Food / Global
We speak to the man with possibly the best job title in the world - meet Mark Brownstein, international food hunter. Plus Austria's oldest preserve maker, our top three saucepan brands, a food-related film and other tasty bits and pieces.
Star dish: Råraka
PA&Co is one of those rare restaurants that make diners feel like guests at the best dinner party in town – and råraka is what they come to eat. Råraka is a fried potato rosti topped with Kalix Löjrom (Vendace roe from the northern Swedish archipelago) and a sprig of dill, served with sour cream and finely diced red onion. There’s nothing fancy about PA&Co’s version and that’s why it works so well; the salty crispness of the rosti combined with the silky roe, cooling cream and crunch of onion needs no fuss.
What started as a hobby with a $500 investment has become a full-time business for Claudia Lucero, with her products stocked in Whole Foods and William Sonoma. The self-starter has launched a set of DIY kits for making the likes of goat’s cheese and mozzarella, and also runs cheese-making classes. “The recipes to make cheese were so complicated – I wanted to simplify it,” says Lucero.
When Brownstein moved to Hong Kong in 1998, he decided to turn his passion for food into a unique line of work: food hunting. Dividing his time between California, Italy and Southeast Asia, he uncovers unusual ingredients and introduces them to chefs such as Berlin’s Thomas Kammeier or Vancouver’s John Petit.
How do you define what you do?
Mainly I dig around a lot, talk to farmers, chefs and food sellers and find great things by accident. I am interested in older varieties of fruit, vegetables and spices, old recipes and forgotten cooking techniques. Recipes such as stuffed lemongrass from Laos and ingredients such as wild fennel pollen from Tuscany.
What else have you unearthed on your travels?
Top of my list would be Vietnamese peppersalt, calamansi lime-flavoured honey and organic corn whiskey from India.
How else do you find ingredients?
I study food plants that grow in places I have not visited for inspiration and also research old books and new agricultural papers.
Bob’s Cold Press juice shop
Since they moved to Paris last year, New Yorkers Jenny Capano and Tara Gilson (pictured, far left and left) have introduced a series of pop-up restaurants in collaboration with establishments such as The Fat Radish. Their next project is Paris’s first cold-pressed juice shop, which they will open together with Marc Grossman and Amaury de Veyrac (right and far right), the duo behind vegetarian restaurant Bob’s Kitchen. Operating out of the 11th arrondissement, the team will also offer juices on delivery. “All our fruit and vegetables go through a hydraulic press that gives your body three to five times more vitamins and minerals than fresh juices made by other methods,” says Capano.
Japan Airlines has teamed up with Mos Burger for the third time. Their latest collaboration is the AIR MOS teriyaki egg burger, which will be served on selected premium economy and economy class routes from March until the end of May.
Korea’s answer to Japanese miso, the popularity of this fiery red-pepper paste has suddenly sky-rocketed. It can be found in the K-Dawg hot dog at London’s Bubbledogs and adds a punch to the braised short-rib sandwich at Fundamental in LA.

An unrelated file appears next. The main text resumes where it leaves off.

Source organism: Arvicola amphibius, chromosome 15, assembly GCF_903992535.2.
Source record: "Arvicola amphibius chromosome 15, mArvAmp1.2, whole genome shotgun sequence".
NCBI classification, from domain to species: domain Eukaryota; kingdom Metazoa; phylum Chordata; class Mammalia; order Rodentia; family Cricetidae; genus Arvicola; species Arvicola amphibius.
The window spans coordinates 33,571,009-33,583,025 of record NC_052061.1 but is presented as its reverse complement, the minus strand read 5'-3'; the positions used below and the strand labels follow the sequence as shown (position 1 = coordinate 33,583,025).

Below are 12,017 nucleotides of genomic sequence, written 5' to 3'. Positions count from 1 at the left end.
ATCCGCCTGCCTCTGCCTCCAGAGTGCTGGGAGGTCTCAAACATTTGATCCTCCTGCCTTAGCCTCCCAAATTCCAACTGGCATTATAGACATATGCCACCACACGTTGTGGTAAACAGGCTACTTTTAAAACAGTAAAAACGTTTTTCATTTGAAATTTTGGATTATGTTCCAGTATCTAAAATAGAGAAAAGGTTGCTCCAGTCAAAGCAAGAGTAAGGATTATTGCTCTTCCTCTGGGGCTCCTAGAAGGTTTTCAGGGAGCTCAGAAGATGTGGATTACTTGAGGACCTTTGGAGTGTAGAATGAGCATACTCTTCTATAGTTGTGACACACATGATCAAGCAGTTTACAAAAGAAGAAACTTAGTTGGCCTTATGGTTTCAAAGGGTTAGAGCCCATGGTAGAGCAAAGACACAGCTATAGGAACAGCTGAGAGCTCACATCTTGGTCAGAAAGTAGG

Hubbub may be the saviour of the UK high street. The home-delivery service founded by former human-rights lawyer Marisa Leaf (below) allows people to shop online from their local stores and have purchases brought to their door. “Lots of people would rather buy from their local butchers and grocers but long working hours make it impossible,” says Leaf. “That’s why we wanted to make shopping from independent stores more convenient.” The firm currently delivers 4,000 products from 32 independent shops across 200 London postcodes.
Vienna’s Brunnenmarkt is home to Staud’s Wien, one of Austria’s oldest preserve producers. The family-run business has been using its own jam recipes since 1883, with offerings that include sour cherry sweetened with apple juice. Fruits are all sourced locally: apricots come from the Venusberg Garden in the Danube Valley and white peaches from Southern Burgenland.
This collection combines copper and stainless steel for superior heat conductivity. mauviel.com
This Austrian company is famous for its porcelain enamel cookware. Its non-porous surfaces repel dirt and bacteria and distribute heat evenly.
Demeyere x John Pawson
Belgian firm Demeyere spent five years developing this line of pans with British architect John Pawson; they were designed to celebrate the brand’s 100th birthday. demeyere.be
“Whenever I walked into a supermarket and saw avocados I always thought they looked like grenades,” says Pes, the director who used this mental image as the cornerstone of his Oscar-nominated short film Fresh Guacamole. Second in his trilogy of food films, the stop-frame animation took four months to put together and is a charming take on how to whip up the Mexican staple using household objects. Dice, light bulbs and even billiard balls double as ingredients and the finished guacamole is served up with a pile of poker “chips”. Next up for the Santa Monica resident is a foray into features.
Having failed in his quest to find the perfect pepper grinder, Fritz Muegenburg took matters into his own hands. Five years later, the California-based former furniture designer makes each mill to order from sustainable domestic woods such as walnut, birch and ash. Thanks to a ceramic grinding mechanism by Danish firm IDEAS, the mills can also grind up hard spices.